The first paper flower caught my eye, blooming on an alley wall among theatre bills and employment notices, and I quickly picked up the trail. A second flower was about a foot along the wall, the third just visible at the corner. When, curiously, I plucked one, it had the slight resistance of shallow roots. Holding it to my nose, I inhaled the heady scent of new paper and fresh ink. It made me think of a bookseller I’d loved in London, the volumes of Jane Eyre I had bought there. My father held novels in unyielding contempt, so I had sent them to Geraldine in secret and she hid them beneath her coat to read among the hedgerows, where he could not see.
Of what was left behind in England, I missed books every day. Agnes had only a few and we could not afford many indulgences – for an indulgence the printed word was, though there were times I would have given almost anything to climb out of my own head for an hour or two. I followed the flowers with a small smile on my face.
Now that evenings were longer, Agnes had taken to dragging us on the occasional walk so that she could point out local landmarks and make sure we knew our way around. “How can you recognise safe ground if you don’t go anywhere?” she had said, rather severely, when I protested. “Don’t worry, the roads don’t shift about so much here, too much water.” She had a tendency to offer statements like that as if they were reassuring instead of inexplicable.
She was right, though; it was good to know where I was going. The enormous tenements gave way to a warren of little winding streets that twined across and around each other, sometimes plunging into long tunnels or arching into meandering stairways. Houses jostled together, just as they did in the towns I used to know – only here it was not uncommon for a roof to be thatched in feathers or tiled in large gleaming scales, for walls of clay to nudge against stone or brick; for a modest moat to encircle the house and leafy boughs to jut through the windows. There was no uniformity to be seen. It was like walking among the follies of a fanciful opera, playacting at a normal street. But this was normality. It was I who did not fit.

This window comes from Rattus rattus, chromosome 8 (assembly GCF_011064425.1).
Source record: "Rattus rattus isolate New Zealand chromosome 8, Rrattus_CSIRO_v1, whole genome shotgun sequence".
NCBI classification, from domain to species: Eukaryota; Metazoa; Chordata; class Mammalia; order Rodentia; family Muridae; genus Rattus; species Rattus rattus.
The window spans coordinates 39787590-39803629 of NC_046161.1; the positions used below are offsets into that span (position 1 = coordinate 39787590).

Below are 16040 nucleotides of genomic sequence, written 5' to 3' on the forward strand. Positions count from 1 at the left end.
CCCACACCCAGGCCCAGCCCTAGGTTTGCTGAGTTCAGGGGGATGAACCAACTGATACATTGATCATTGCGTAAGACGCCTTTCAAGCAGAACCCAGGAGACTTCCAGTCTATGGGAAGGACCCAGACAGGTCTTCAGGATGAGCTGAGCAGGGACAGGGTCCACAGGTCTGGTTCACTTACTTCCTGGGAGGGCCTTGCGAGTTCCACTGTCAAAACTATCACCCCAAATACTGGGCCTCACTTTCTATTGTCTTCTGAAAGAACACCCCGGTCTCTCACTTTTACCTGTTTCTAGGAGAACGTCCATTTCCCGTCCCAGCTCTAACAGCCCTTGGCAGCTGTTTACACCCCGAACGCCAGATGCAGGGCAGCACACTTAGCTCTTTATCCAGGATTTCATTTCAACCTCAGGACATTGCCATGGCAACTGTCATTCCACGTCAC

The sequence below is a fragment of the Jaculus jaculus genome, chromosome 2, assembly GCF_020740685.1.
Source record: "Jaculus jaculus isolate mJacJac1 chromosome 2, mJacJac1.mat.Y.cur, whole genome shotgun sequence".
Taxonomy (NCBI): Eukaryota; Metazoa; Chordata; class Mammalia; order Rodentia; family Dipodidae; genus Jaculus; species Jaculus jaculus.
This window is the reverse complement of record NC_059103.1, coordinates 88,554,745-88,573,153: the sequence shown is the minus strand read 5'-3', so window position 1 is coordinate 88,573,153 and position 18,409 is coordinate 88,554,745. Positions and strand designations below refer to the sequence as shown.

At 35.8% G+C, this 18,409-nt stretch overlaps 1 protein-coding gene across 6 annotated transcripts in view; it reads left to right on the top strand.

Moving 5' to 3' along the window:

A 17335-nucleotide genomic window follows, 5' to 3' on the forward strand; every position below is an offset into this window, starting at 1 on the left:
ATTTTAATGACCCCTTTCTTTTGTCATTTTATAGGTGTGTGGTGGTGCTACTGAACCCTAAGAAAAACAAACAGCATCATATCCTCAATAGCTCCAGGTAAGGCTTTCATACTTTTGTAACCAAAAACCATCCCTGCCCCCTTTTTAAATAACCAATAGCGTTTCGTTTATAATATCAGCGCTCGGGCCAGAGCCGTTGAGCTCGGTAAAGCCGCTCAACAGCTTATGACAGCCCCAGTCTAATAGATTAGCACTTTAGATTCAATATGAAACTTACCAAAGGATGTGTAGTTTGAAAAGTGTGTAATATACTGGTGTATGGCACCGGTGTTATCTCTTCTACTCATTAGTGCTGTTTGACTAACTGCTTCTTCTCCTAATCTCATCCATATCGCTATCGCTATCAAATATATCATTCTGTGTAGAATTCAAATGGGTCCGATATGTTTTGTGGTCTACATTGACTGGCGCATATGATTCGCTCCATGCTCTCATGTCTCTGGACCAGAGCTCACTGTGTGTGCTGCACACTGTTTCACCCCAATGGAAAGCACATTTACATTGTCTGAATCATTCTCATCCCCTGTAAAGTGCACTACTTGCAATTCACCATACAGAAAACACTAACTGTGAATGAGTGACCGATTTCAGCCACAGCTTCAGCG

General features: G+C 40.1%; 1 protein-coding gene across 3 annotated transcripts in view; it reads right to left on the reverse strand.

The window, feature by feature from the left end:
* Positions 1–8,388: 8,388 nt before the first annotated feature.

Small streams flowed here and there, offshoots of the great river that gave the city its name, crossed by lesser bridges. Paper flowers bloomed between the planks, poked ivory petals between the cracks of a stairway, beckoning me onward. They were growing together more thickly now, which surely meant I was nearing the Market.
The door brought me to an abrupt halt.
I never used to think about doors, particularly. This one was quite large, good solid wood, set in a deep alcove like the entrance to a shop – and I might have believed it was the entrance to a shop, if not for the fact I did not trust doors at all any more, and this one had an indefinable oddness that sent prickles of unease stinging down my spine. The paper flowers grew in dense clusters across the walls, framing the door, fallen petals a pale carpet underfoot. It felt like a trick. For me? For anyone seeking the Flower Market? I took a swift step back.
Then my eye caught the sign above the door. A small brass plaque was affixed there, floral script forming the name of The Transcendental Library. Beneath that, smaller lettering read:
Those who come with flame shall burn,
Bring the flood and be devoured by the wave,
From such mistakes each conqueror shall learn
Blade shall blunt upon the page
Set thieving foot within
And set the other in your grave.
I ran so fast I slipped and rolled to the ground, the shock jolting through bruised kneecaps. That didn’t matter. Propelled by raw panic, I struggled to my feet and didn’t stop until I stood beneath the foyer tree. There, my legs abruptly gave out. I collapsed among the dead leaves, my breath sobbing between gritted teeth, lungs aching and airless.